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Destruction and Opportunity on the Sea Floor: Effects of Gray Whale Feeding

John S. Oliver and Peter N. Slattery
Ecology
Vol. 66, No. 6 (Dec., 1985), pp. 1965-1975
DOI: 10.2307/2937392
Stable URL: http://www.jstor.org/stable/2937392
Page Count: 11
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Destruction and Opportunity on the Sea Floor: Effects of Gray Whale Feeding
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Abstract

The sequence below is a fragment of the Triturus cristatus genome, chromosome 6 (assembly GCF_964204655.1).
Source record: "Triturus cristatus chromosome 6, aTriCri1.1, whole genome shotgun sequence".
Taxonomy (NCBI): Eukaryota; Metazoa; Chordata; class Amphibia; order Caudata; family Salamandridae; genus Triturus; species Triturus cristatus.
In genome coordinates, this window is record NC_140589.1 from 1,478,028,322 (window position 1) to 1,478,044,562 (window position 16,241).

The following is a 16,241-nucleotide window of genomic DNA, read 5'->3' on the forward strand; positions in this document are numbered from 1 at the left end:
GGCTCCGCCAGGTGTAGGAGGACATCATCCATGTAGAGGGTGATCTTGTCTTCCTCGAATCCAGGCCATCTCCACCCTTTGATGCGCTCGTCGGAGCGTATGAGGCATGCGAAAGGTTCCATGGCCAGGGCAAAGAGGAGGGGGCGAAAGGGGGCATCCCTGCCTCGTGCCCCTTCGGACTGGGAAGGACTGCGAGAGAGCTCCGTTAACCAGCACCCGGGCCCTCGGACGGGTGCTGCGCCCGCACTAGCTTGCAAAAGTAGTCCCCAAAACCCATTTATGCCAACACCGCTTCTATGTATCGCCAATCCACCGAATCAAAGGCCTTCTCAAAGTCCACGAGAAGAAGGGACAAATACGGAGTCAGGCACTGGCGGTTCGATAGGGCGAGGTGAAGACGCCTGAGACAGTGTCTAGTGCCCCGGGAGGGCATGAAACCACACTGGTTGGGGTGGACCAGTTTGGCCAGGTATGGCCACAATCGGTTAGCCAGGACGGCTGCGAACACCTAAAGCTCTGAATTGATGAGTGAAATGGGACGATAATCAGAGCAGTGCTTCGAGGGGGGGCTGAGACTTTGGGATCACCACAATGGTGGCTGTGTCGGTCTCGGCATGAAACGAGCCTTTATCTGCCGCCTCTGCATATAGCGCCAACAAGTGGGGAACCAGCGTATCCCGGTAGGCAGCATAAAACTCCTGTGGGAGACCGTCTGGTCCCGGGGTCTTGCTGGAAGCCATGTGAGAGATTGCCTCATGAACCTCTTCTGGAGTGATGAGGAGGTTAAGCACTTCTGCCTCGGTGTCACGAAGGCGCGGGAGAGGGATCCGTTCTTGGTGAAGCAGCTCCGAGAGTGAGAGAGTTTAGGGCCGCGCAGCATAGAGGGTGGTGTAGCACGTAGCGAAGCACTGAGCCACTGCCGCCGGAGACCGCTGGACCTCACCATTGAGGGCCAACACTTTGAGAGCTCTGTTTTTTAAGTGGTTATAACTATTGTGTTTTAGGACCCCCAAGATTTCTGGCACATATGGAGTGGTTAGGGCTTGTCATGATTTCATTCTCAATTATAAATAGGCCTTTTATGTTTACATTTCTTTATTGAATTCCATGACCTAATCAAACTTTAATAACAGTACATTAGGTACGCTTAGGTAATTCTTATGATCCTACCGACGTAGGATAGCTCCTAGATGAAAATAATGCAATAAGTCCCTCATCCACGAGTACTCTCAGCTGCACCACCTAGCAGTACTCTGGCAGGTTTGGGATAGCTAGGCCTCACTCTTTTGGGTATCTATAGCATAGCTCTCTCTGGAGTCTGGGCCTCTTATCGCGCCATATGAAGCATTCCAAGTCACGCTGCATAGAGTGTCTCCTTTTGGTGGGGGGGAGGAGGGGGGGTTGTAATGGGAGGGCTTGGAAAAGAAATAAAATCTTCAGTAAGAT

Gray whales (Eschrichtius robustus) are highly disruptive bottom feeders that remove infaunal invertebrate prey and sediments by suction. The response of the benthos to gray whale feeding was examined in the primary feeding grounds of the Bering Sea and in an ecological analog of these prey communities along the west coast of Vancouver Island. Prey communities were dominated by ampeliscid and other amphipod crustaceans that formed dense tube mats. Large feeding excavations (often 2-20 m^2) were rapidly colonized by scavenging lysianassid amphipods, especially Anonyx spp., that attacked injured and dislodged infauna. Many of the attacked animals were small crustaceans (<1 cm long) and polychaete worms. Anonyx xpp. was 20-30 times more abundant inside fresh excavations than in the surrounding tube mat, where they dispersed within hours after the initial feeding disturbance. A smaller species of lysianassid, Orchomene minuta, invades less rapidly and remained much longer in excavations than the larger, Anonyx spp. Natural scavenging events outside feeding excavations revealed that lysianassids commonly fed on relatively small crustacean carcasses (<3 cm long). Within days and weeks, gray whale feeding excavations trapped organic debris. Most invading species were much more abundant in debris patches compared to debris-free areas of the same excavations. The numbers of some colonists remained elevated in disturbed areas for >2 mo. Early colonists were characterized by much greater abundances inside excavations relative to the adjacent tube mat. Two numerically dominant groups of tube-dwelling amphipods were not characterized by a large pulse of abundance inside excavations. Ampelisca and Protomedeia gradually colonized pits. They also swam less frequently than the early colonists, and probably had more infaunal habits. Gray whale feeding clearly has a dramatic impact on the structure of benthic communities, and also may enhance the population size of several secondary prey.

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